New to git, and already messing up.

I've commited and pushed some changes to a remote dev machine. I need to recover an older version, but keep the "bad progress" doing so far to keep working on a separate branch;

I was thinking doing it like this:

  1. Create a local branch named: "tested-thing"
  2. Revert local repository to the state where it worked (hopefully meaningful commits will help);
  3. Push to remote

  4. finish tests on tested-thing

  5. Merge "tested-thing" into dev
  6. Push to remote

Between steps 3 and 5 other developers may commit and push, and I'm afraid this may result on a "merge tragedy" - Anyway, may this be a proper way to go ?


The main problem here resides on 2)

Here, on topic: "breaking work into a topic branch" http://learn.github.com/p/undoing.html

They suggest:

  1. $ git branch test
  2. $ git reset --hard a6b4c974

By doing so, other developers could still:

$ git commit (on the dev branch)

and I can checkout to test and work it out until merge time.

Despite all your options, this feels like to be a nice approach to follow. However, it's not stated if this can be done after we have pushed ?

Please note the following: Since I made those changes and I mess up the all thing, no one else have worked on the repository so far. So, if I revert the working directory, no one will notice.


3 Answers 3


The Problem

There are a number of work-flows you can use. The main point is not to break history in a published branch unless you've communicated with everyone who might consume the branch and are willing to do surgery on everyone's clones. It's best not to do that if you can avoid it.

Solutions for Published Branches

Your outlined steps have merit. If you need the dev branch to be stable right away, do it that way. You have a number of tools for Debugging with Git that will help you find the right branch point, and then you can revert all the commits between your last stable commit and HEAD.

Either revert commits one at a time, in reverse order, or use the <first_bad_commit>..<last_bad_commit> range. Hashes are the simplest way to specify the commit range, but there are other notations. For example, if you've pushed 5 bad commits, you could revert them with:

# Revert a series using ancestor notation.
git revert --no-edit dev~5..dev

# Revert a series using commit hashes.
git revert --no-edit ffffffff..12345678

This will apply reversed patches to your working directory in sequence, working backwards towards your known-good commit. With the --no-edit flag, the changes to your working directory will be automatically committed after each reversed patch is applied.

See man 1 git-revert for more options, and man 7 gitrevisions for different ways to specify the commits to be reverted.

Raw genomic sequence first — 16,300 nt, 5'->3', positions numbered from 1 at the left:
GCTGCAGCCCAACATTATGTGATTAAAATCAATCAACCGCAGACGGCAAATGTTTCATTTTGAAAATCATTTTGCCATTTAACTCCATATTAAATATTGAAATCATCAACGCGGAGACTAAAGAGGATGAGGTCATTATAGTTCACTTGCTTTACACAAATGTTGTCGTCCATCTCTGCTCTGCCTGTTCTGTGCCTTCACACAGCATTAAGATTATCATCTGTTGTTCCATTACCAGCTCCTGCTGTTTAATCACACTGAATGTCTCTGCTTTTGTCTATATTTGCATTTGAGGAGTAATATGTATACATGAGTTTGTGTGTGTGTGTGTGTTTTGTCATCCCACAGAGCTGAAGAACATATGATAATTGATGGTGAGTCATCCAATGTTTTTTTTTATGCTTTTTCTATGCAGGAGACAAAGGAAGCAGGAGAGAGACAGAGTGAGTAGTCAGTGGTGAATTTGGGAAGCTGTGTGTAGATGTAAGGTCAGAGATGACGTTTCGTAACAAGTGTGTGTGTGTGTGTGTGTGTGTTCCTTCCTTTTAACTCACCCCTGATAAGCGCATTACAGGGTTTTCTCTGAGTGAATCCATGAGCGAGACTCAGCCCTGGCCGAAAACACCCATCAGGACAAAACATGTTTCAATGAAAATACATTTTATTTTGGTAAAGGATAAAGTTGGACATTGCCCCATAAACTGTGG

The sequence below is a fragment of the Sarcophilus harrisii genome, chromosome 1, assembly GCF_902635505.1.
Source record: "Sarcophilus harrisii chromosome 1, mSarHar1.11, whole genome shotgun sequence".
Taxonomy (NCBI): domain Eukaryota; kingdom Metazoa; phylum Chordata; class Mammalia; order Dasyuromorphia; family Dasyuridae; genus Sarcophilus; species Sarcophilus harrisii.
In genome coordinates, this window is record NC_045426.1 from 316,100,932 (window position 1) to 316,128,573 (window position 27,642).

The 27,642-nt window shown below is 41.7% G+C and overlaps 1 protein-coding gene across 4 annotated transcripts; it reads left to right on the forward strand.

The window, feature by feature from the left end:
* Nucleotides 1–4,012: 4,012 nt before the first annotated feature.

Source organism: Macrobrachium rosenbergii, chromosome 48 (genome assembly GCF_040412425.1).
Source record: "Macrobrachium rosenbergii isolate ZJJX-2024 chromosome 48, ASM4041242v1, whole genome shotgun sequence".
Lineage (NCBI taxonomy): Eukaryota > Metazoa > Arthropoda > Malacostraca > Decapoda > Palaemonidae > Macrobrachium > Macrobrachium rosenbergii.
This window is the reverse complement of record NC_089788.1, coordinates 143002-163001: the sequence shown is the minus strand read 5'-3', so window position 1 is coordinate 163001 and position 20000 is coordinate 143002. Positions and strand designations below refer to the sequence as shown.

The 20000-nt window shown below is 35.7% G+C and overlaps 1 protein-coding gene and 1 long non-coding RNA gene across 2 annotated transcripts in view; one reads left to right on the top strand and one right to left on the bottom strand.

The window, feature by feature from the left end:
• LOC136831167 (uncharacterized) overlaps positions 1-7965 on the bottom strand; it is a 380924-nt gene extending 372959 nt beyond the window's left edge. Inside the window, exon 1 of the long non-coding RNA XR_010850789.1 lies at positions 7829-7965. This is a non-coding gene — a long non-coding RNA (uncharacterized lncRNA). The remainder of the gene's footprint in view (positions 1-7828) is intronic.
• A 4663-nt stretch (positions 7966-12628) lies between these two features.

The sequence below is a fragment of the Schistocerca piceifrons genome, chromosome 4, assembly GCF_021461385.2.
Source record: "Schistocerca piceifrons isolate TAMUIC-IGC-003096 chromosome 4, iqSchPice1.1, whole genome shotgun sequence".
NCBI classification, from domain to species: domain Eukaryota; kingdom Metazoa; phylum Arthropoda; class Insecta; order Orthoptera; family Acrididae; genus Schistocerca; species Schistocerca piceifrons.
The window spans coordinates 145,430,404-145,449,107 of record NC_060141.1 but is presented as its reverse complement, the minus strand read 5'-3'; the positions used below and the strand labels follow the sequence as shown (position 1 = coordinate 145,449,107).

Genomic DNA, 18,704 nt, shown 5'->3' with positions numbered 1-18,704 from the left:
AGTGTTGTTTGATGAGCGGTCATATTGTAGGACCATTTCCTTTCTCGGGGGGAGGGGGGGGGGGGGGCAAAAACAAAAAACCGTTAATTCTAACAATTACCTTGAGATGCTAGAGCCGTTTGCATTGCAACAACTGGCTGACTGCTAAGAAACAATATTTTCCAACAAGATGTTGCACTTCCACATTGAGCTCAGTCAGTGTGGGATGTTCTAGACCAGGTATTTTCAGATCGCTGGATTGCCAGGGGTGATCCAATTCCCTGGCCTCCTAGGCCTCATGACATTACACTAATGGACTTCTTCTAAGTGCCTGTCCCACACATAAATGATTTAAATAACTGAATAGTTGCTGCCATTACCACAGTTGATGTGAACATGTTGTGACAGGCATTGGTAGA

Alternatively, you can branch off your HEAD, fix things the way they need to be, and re-merge. Your build will be broken in the meantime, but this may make sense in some situations.

The Danger Zone

Of course, if you're absolutely sure that no one has pulled from the repository since your bad pushes, and if the remote is a bare repository, then you can do a non-fast-forward commit.

git reset --hard <last_good_commit>
git push --force

This will leave the reflog intact on your system and the upstream host, but your bad commits will disappear from the directly-accessible history and won't propagate on pulls. Your old changes will hang around until the repositories are pruned, but only Git ninjas will be able to see or recover the commits you made by mistake.

  • If people already cloned bad pushes, and were notified - what should they do to have the same branch as in the remote? Do they have to do the same git reset --hard <last_good_commit>?
    – andrybak
    Oct 21, 2015 at 17:43
  • 6
    If you are using commit tags, it's not <first_bad_commit>..<last_bad_commit>, but rather <last_good_commit>..<last_bad_commit>
    – Yerke
    Feb 10, 2019 at 9:47

If you've already pushed things to a remote server (and you have other developers working off the same remote branch) the important thing to bear in mind is that you don't want to rewrite history

Don't use git reset --hard

You need to revert changes, otherwise any checkout that has the removed commits in its history will add them back to the remote repository the next time they push; and any other checkout will pull them in on the next pull thereafter.

If you have not pushed changes to a remote, you can use